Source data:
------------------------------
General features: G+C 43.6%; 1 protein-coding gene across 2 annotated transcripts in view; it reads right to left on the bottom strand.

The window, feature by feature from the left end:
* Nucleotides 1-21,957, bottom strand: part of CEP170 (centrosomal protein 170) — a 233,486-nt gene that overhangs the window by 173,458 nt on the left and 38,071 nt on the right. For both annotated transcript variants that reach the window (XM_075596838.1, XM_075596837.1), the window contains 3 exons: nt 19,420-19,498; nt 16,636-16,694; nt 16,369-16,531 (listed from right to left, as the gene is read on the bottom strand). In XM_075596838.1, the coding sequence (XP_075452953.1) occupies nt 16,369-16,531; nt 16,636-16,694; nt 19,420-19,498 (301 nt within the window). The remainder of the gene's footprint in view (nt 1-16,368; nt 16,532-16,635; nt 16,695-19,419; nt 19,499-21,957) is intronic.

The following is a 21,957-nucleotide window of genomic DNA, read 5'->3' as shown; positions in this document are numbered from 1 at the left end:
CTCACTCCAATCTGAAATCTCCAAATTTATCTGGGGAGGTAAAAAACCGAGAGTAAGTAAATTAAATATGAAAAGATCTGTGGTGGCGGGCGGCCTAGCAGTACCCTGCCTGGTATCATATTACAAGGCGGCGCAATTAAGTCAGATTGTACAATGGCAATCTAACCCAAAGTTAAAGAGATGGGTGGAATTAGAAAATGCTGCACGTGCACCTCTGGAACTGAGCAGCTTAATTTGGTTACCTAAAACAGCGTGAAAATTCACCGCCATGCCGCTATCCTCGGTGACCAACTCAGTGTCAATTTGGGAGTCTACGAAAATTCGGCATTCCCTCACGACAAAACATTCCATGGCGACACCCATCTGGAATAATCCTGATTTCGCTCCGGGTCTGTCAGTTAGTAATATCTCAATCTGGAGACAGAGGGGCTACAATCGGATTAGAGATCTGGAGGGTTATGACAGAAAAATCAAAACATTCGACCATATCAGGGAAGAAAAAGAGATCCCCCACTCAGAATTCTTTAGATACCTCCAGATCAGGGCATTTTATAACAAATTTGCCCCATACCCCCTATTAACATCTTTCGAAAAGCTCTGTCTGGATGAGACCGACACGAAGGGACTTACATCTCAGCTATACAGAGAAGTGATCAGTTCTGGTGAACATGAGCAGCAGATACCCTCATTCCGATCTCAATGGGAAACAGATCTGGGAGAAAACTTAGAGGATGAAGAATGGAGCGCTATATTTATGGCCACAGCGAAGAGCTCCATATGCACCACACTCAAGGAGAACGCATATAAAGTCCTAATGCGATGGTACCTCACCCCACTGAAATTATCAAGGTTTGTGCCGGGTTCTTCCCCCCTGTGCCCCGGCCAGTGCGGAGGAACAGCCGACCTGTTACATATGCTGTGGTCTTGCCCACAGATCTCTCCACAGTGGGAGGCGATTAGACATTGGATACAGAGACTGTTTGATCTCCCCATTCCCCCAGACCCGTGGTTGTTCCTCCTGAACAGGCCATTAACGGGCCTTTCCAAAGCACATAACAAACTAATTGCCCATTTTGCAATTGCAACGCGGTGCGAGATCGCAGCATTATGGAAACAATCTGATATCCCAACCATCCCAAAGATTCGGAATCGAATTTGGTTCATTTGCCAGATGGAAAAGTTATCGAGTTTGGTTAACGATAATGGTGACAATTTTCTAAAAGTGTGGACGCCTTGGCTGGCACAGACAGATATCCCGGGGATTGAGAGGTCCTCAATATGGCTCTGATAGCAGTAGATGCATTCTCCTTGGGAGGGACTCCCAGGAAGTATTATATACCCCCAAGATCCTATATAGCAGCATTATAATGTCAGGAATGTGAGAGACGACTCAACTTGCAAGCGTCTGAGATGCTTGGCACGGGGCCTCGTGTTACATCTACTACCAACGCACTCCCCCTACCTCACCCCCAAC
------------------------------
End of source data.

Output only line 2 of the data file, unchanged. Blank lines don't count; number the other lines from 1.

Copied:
The window, feature by feature from the left end: